Females that are highly selective when choosing a mate run the risk of remaining unmated or delaying commencing reproduction. Therefore, low female choosiness would be beneficial when males are rare but it would be maladaptive if males become more frequent. How can females resolve this issue? Polyandry would allow mating-status-dependent choosiness, with virgin females selecting their first mate with little selectivity and becoming choosier thereafter. This plasticity in choosiness would ensure timely acquisition of sperm and enable females to increase offspring quality during later mating. Here, we show that Drosophila melanogaster females display such mating-status-dependent choosiness by becoming more selective once mated and identify the underlying neurohormonal mechanism. Mating releases juvenile hormone, which desensitizes Or47b olfactory neurons to a pheromone produced by males, resulting in increased preference for pheromone-rich males. Besides providing a mechanism to a long-standing evolutionary prediction, these data suggest that intersexual selection in D. melanogaster, and possibly in all polyandrous, sperm-storing species, is mainly the domain of mated females since virgin females are less selective. Juvenile hormone influences behaviour by changing cue responsiveness across insects; the neurohormonal modulation of olfactory neurons uncovered in D. melanogaster provides an explicit mechanism for how this hormone modulates behavioural plasticity.
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We thank J. Wang for critical advice on the experiments and manuscript and M. Maan, T. Verschut and M. Laturney for feedback on the manuscript. This work was supported in part by a grant from the Dutch organization for scientific research (no. ALWOP.611) to J.-C.B., a fellowship by the German Academic Exchange Service (no. 57386478) and a fellowship of the German National Academy of Sciences Leopoldina (no. LPDS 2018-11) to P.K. and grants from the National Institutes of Health to C.-Y.S. (nos. R01DC016466, R01DC015519 and R21DC108912).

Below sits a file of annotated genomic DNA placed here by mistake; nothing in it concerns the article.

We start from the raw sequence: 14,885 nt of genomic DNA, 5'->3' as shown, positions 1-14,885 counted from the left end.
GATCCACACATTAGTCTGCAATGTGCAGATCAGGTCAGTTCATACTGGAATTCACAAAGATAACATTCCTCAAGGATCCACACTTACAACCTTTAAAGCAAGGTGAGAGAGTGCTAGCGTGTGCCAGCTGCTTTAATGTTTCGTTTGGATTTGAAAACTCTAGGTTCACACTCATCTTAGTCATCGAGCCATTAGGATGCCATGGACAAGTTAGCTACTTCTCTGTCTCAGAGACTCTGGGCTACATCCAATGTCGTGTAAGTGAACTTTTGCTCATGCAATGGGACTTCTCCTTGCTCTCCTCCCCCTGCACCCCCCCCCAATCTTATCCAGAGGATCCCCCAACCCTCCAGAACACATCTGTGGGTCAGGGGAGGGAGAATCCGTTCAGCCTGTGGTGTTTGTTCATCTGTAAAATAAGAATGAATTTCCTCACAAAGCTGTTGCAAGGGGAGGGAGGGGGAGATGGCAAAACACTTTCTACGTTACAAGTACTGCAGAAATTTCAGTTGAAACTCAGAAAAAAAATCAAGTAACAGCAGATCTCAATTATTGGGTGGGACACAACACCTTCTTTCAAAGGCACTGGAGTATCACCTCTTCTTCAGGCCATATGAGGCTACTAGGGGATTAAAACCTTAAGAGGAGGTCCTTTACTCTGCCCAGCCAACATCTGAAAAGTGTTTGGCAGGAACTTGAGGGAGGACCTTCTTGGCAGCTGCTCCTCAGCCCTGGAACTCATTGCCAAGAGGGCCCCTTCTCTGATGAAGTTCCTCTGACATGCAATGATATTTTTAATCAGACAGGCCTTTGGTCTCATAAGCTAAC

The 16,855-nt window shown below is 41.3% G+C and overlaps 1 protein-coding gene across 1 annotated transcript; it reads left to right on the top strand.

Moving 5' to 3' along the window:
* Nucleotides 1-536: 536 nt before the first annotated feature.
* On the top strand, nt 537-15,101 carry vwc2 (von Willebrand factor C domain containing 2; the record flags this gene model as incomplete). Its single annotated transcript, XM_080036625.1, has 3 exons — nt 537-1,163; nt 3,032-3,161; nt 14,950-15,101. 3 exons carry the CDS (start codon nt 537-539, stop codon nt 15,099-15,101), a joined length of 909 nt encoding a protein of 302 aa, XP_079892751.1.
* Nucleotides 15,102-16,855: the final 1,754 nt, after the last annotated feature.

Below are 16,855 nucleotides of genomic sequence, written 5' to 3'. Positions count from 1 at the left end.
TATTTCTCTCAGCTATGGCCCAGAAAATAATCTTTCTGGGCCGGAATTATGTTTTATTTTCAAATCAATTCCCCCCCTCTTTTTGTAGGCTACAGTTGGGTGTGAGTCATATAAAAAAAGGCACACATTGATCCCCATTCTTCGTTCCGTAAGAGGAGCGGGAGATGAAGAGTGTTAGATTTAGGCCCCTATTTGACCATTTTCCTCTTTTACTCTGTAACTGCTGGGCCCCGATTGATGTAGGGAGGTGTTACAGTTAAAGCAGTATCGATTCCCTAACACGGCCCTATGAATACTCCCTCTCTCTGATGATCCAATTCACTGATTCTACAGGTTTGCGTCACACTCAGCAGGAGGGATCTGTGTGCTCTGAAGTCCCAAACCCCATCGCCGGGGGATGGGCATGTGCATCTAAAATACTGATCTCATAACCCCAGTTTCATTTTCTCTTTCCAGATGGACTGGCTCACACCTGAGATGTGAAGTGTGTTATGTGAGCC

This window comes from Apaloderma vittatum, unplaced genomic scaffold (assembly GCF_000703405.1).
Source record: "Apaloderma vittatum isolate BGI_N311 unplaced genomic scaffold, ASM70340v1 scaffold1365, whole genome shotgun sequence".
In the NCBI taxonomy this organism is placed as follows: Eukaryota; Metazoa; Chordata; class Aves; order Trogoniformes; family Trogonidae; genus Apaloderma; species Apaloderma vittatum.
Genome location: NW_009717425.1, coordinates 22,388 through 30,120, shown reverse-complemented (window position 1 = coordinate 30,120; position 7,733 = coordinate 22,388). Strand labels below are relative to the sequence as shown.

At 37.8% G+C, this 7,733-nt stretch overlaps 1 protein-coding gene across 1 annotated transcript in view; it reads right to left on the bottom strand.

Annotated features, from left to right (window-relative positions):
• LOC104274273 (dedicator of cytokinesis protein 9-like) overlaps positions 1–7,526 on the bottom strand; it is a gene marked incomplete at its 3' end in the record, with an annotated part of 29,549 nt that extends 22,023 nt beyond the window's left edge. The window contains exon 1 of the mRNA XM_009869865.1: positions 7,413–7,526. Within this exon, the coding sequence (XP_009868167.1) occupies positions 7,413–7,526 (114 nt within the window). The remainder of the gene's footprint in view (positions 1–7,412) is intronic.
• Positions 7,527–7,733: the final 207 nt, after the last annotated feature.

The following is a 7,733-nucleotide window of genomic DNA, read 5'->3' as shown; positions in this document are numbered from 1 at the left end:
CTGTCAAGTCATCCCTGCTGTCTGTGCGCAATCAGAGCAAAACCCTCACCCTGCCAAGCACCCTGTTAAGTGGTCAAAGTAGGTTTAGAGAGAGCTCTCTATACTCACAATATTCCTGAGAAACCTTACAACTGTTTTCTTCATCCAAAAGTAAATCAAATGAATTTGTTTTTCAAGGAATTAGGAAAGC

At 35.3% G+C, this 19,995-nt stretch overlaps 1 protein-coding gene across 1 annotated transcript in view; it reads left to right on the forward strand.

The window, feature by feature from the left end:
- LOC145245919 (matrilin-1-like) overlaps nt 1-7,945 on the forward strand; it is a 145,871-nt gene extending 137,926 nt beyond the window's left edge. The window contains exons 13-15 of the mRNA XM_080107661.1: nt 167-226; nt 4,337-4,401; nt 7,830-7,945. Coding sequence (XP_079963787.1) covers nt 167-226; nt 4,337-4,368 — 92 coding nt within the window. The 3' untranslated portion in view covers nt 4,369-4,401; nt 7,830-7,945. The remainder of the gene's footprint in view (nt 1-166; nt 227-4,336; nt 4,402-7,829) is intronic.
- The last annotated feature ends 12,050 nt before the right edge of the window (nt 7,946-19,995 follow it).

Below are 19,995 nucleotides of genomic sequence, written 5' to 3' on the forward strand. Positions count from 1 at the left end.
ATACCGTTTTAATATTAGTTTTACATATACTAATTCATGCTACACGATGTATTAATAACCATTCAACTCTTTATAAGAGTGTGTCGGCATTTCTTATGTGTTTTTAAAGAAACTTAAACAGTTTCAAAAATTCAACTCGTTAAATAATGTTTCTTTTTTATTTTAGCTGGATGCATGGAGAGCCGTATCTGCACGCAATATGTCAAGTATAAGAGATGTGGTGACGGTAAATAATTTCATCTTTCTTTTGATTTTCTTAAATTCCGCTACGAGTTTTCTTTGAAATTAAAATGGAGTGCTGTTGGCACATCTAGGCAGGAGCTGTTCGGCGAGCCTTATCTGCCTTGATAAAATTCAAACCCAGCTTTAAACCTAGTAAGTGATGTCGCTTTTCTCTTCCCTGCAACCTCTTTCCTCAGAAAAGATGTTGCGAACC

The authors declare no competing interests.
Peer review information Nature Ecology & Evolution thanks Mariana Wolfner, Jen Perry and the other, anonymous, reviewer(s) for their contribution to the peer review of this work. Peer reviewer reports are available.
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Extended Data Fig. 1 Mating latency is influenced by an interaction between female mating status and male genotype.
Canton-S virgin females were offered a single male (Nl or Tai) for mating. After mating, females were isolated for 24h and offered a new single male (Nl or Tai) for remating. Virgin and mated female mating latency was recorded. PLots display (Mean ± s.e.m). A generalized linear mixed model including mating latency as a response variable, male genotype (Nl vs. Tai), female mating status (virgin, mated) and their interaction as explanatory factors and female ID as a random factor revealed that mating latency is influenced by an interaction between male genotype and mating status (GLMM: p = 0.038). The interaction was then explored using posthoc tests.
Normalized and log transformed read counts of antennal transcriptomes separated by mating status. Isoforms marked with (*) were differentially expressed between virgin and mated females (Mean ± s.e.m). *: p<0.05; **:p<0.01; ***:p<0.001.
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Kohlmeier, P., Zhang, Y., Gorter, J.A. et al. Mating increases Drosophila melanogaster females’ choosiness by reducing olfactory sensitivity to a male pheromone. Nat Ecol Evol 5, 1165–1173 (2021). https://doi.org/10.1038/s41559-021-01482-4
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